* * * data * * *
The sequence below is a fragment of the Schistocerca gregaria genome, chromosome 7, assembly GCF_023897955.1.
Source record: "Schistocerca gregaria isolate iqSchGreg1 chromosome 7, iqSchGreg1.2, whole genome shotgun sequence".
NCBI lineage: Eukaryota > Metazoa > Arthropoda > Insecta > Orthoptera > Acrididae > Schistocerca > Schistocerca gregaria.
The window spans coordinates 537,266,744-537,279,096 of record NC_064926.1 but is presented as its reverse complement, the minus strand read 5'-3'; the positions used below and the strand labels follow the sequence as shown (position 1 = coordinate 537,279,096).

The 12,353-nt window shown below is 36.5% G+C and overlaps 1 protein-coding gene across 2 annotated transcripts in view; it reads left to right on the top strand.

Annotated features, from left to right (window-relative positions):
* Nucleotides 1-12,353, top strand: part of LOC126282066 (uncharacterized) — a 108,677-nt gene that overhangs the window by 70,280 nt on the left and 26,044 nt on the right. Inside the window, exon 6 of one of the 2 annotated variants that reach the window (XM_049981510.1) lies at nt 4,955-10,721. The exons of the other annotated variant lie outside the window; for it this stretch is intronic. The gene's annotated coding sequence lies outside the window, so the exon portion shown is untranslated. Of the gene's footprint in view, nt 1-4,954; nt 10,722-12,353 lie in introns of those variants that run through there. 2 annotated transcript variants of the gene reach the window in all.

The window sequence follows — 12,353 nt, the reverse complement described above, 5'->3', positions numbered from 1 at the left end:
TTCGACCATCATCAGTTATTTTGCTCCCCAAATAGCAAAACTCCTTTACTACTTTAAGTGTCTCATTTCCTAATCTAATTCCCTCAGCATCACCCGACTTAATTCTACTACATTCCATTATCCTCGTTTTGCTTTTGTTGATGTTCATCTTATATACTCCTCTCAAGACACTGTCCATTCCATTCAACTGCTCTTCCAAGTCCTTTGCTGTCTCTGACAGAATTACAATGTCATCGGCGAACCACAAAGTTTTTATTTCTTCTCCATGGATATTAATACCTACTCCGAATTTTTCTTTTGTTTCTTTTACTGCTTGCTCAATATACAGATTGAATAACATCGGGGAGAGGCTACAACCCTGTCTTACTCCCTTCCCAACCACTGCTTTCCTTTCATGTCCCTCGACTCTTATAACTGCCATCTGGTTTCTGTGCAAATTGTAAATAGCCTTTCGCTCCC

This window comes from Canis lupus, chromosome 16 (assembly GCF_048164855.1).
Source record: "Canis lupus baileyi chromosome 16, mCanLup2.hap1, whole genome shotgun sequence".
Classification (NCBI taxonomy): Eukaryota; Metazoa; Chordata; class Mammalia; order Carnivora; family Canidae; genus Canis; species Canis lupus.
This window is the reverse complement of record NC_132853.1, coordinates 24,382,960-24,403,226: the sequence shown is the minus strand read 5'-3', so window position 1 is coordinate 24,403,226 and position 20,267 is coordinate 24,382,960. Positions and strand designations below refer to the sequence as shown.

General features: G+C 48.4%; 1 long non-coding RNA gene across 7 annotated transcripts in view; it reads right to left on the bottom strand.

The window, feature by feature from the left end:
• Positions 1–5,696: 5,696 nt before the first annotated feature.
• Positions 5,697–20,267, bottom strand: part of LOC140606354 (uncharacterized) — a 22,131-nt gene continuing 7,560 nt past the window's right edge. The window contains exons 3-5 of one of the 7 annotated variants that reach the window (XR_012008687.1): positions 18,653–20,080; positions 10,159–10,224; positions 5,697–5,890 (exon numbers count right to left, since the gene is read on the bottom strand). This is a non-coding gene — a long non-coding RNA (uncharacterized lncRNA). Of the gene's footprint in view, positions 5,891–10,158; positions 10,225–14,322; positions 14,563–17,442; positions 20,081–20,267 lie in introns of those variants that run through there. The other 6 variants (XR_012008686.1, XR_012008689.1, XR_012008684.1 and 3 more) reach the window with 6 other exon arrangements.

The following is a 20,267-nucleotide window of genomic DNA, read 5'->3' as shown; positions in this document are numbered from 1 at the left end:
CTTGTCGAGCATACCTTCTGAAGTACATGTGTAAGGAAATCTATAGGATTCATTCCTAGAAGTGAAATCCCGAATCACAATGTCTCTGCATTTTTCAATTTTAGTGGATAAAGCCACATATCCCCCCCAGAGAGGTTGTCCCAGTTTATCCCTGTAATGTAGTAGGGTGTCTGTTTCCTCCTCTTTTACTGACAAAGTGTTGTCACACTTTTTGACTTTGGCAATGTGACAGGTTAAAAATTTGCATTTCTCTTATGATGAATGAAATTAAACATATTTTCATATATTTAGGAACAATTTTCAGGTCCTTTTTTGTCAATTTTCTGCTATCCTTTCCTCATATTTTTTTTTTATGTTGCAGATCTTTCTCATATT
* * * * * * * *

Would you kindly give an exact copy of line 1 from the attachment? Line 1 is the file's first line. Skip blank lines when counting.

The sequence below is a fragment of the Schistocerca gregaria genome, chromosome 7, assembly GCF_023897955.1.